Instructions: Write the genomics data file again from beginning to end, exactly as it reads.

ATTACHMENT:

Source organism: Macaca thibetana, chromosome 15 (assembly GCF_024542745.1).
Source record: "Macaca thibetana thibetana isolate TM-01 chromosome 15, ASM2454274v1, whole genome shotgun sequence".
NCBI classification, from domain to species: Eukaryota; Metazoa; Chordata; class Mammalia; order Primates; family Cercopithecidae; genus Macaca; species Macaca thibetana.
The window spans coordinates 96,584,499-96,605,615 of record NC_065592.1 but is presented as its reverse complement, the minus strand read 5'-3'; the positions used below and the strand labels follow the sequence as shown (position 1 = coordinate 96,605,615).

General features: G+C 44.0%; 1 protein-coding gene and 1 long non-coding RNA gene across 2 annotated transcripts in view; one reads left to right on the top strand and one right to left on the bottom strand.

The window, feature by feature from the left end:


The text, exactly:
Source organism: Macaca thibetana, chromosome 15 (assembly GCF_024542745.1).
Source record: "Macaca thibetana thibetana isolate TM-01 chromosome 15, ASM2454274v1, whole genome shotgun sequence".
NCBI classification, from domain to species: Eukaryota; Metazoa; Chordata; class Mammalia; order Primates; family Cercopithecidae; genus Macaca; species Macaca thibetana.
The window spans coordinates 96,584,499-96,605,615 of record NC_065592.1 but is presented as its reverse complement, the minus strand read 5'-3'; the positions used below and the strand labels follow the sequence as shown (position 1 = coordinate 96,605,615).

General features: G+C 44.0%; 1 protein-coding gene and 1 long non-coding RNA gene across 2 annotated transcripts in view; one reads left to right on the top strand and one right to left on the bottom strand.

The window, feature by feature from the left end: